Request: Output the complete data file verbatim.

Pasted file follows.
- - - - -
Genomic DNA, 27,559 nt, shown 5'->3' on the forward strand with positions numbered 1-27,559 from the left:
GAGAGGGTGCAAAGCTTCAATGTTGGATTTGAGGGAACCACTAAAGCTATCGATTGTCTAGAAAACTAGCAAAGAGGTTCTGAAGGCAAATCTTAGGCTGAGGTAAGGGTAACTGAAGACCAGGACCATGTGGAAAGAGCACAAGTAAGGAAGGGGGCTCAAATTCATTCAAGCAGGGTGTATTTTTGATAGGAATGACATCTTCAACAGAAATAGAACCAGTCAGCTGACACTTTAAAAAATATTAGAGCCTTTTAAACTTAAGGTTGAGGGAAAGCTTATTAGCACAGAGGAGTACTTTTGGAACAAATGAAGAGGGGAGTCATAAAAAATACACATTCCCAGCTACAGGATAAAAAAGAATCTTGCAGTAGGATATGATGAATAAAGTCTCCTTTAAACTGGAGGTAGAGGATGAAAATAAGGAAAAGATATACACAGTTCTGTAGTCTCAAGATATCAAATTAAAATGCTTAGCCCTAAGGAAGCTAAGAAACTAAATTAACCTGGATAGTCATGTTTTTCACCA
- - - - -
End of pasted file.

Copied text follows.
Genomic DNA, 27,559 nt, shown 5'->3' on the forward strand with positions numbered 1-27,559 from the left:
GAGAGGGTGCAAAGCTTCAATGTTGGATTTGAGGGAACCACTAAAGCTATCGATTGTCTAGAAAACTAGCAAAGAGGTTCTGAAGGCAAATCTTAGGCTGAGGTAAGGGTAACTGAAGACCAGGACCATGTGGAAAGAGCACAAGTAAGGAAGGGGGCTCAAATTCATTCAAGCAGGGTGTATTTTTGATAGGAATGACATCTTCAACAGAAATAGAACCAGTCAGCTGACACTTTAAAAAATATTAGAGCCTTTTAAACTTAAGGTTGAGGGAAAGCTTATTAGCACAGAGGAGTACTTTTGGAACAAATGAAGAGGGGAGTCATAAAAAATACACATTCCCAGCTACAGGATAAAAAAGAATCTTGCAGTAGGATATGATGAATAAAGTCTCCTTTAAACTGGAGGTAGAGGATGAAAATAAGGAAAAGATATACACAGTTCTGTAGTCTCAAGATATCAAATTAAAATGCTTAGCCCTAAGGAAGCTAAGAAACTAAATTAACCTGGATAGTCATGTTTTTCACCA